The sisterhood of travelers
WEEKENDER | Mon, 03/29/2010 4:40 PM |
I’m in Mysore, the cultural capital of India’s southern state of Karnataka and a reputed yoga hub, on a journey to deepen my yoga practice and explore this extraordinary country.
It’s been a very pleasant few weeks on this first leg of my travel. In the morning I practice yoga at the shala (yoga school), a 15-minute walk from where I’m staying, and in the afternoon I attend a philosophy or meditation class, or volunteer at an orphanage. My downtime is spent in my apartment, taking refuge from India’s scorching heat, either napping or writing. On the weekends, I explore the city or go on an excursion to the surrounding sites.
What helps make this first leg of my journey so much more delightful is the company I’ve kept so far – the accidental friends. I’m not a social butterfly. I don’t do things – including traveling – with the intention of making new friends. In fact, I’d rather do my own things sans companion than have to spend time with people I’m not entirely comfortable with.
In Gokulam, the suburb of Mysore where I’m staying and where much of the yoga scene is located, I’m bound to bump into the same people every day. Plus some of the eateries that cater to Western yogis here are set up in a living room or garden where customers sit on cushions at a low table or a picnic table. Having always dreaded cocktail parties because of my small-talk ineptitude, I found it unnerving at first, opting to go to “normal restaurants” where customers can choose their own tables. It always strikes me when traveling by myself that the ability to chat up a stranger naturally is a highly useful skill that I should start to master.
But meeting new people is inevitable when you’re staying in one place for a while. What usually happens is that after the initial period when you kind of look around and judge who’s going to be your friend and who isn’t, things tend to sort themselves out naturally. Everyone finds their own tribe, even me, someone who’s slow to warm up to others.
And it so happens that when traveling solo, I often cross paths with people who show glimpses of their humanity and draw me in. We click, and even if we never see each other again, I always continue to think of them as a friend.
I met a girl named Daphne, an IT executive at a bank in Belgium, at one of these Western yogi breakfast places. She told me about her extensive solo travels in Indonesia, where she met some of the nicest people on Earth, hitchhiked on Flores Island and slept at a local’s home in a remote village, as well as stayed with a family in an East Java town for a few days so the family’s son could practice English with her.
Every Saturday and Sunday, Daphne makes the half-hour bike ride from our place to a center for disabled children to lend a hand and give some affection to the kids. Most of them have been left there by their parents because they’re disabled. Many of them have no limbs. She feeds and bathes them, cleaning them after they use the toilet. We think she’s a saint with a gorgeous face – and all the human flaws of course.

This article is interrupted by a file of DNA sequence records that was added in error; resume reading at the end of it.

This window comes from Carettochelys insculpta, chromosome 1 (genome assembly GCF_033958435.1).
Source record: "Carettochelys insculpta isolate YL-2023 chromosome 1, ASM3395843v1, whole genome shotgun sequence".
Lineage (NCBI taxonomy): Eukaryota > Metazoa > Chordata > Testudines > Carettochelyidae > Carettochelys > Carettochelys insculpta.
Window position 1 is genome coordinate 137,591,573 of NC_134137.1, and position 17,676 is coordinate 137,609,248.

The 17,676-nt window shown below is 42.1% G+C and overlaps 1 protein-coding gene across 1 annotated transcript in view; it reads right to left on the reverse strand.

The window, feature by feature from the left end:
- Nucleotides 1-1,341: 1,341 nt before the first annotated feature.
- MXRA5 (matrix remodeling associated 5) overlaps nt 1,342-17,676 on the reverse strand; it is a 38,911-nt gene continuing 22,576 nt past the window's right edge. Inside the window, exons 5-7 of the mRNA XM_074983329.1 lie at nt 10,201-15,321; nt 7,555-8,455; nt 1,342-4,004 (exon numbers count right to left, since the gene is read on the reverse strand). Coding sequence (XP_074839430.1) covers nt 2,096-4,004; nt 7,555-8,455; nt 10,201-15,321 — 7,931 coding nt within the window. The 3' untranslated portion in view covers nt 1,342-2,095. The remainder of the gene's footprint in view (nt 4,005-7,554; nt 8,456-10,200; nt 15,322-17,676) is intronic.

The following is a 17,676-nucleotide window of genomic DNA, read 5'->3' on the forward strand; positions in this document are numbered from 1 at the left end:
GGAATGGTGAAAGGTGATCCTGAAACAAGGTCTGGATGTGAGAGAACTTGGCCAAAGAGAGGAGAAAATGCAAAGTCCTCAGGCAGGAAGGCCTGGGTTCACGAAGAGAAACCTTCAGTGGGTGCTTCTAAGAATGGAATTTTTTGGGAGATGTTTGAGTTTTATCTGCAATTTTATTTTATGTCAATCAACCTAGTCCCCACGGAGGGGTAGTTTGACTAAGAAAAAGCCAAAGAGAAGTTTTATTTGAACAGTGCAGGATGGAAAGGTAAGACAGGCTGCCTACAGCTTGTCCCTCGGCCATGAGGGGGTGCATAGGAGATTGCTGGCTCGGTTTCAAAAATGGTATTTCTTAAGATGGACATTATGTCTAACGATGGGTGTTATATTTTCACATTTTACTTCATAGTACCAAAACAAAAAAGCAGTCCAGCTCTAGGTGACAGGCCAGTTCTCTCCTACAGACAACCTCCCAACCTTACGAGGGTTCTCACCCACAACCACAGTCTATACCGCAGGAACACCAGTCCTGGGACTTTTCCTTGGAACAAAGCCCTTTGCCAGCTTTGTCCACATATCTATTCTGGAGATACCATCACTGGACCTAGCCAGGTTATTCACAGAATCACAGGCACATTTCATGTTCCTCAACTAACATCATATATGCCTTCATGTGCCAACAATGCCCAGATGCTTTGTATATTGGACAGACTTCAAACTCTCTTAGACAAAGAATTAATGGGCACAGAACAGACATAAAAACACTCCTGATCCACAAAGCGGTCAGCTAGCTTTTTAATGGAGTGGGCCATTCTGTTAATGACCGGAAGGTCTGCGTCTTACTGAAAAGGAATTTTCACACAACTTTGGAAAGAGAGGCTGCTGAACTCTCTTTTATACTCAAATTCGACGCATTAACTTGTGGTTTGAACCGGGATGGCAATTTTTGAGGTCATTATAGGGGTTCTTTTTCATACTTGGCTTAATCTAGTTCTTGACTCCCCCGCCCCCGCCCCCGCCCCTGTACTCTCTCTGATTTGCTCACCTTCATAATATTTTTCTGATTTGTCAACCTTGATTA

Through her, I got to know her housemate, Dora, a bubbly American flight attendant who also travels solo extensively. The first time I met Dora was in the meditation class, where we were learning the Tibetan Buddhist death meditation. Lying on our backs with our eyes closed, we learned to let go of the body, to grasp the sensation of emptiness, to feel the light. Afterward, Dora said she’d had visions of idli, the deliciously savory South Indian cake, every time she heard the meditation instructor say the word light. I took an instant liking to her.
Both had been to India a few times before, while this was my first time here. The three of us, as well as the lone guy in the group, Paul from the meditation class, began hanging out a lot, having dinner, cooking and even going to a full-moon party thrown by a local socialite. We share a passion for food, a proclivity for cursing and a mild annoyance for Western yogis who go all gaga and militant with their practice (those who “drank the Kool-Aid”, Dora says).
We share our life stories, our fears and dreams. The lack of baggage that long-term friendship accumulates and the realization that we will soon be going our separate ways often makes the camaraderie of fellow travelers more intimate.
Daphne, Dora and I are around the same age, and I notice that many of us here are in our late 30s or early 40s. Most are women who travel across India for a few months. One Finnish woman even had her big badass motorbike shipped here.
The one thing I love about meeting new people is the stories they have. One lovely American woman I met, a jewelry maker, came here for the first time to do yoga seven years ago. Unsatisfied with spending her afternoons hanging out at the pool like the other yogis, she decided to serve as an apprentice to a traditional goldsmith. Since then, she continues to work with him during her annual visits here, making gold jewelry pieces studded with beautiful stones.
Behind the laid-back façade of the yogi town, however, there is an air of restlessness, of searching. Some of the people here are at a juncture in their lives, escaping problems, leaving something behind, looking for something meaningful out of life. It’s something I could identify with two years ago when I quit my journalism job.
I hope the time spent in contemplation (in between yoga, volunteer work and hanging out with new friends) will help them find the answer to their big questions. Or maybe India, with all its contradictions (the beauty and ugliness, the profound and profane), will bring them back to their senses, making them more appreciative of their lives. I know I am. + Devi Asmarani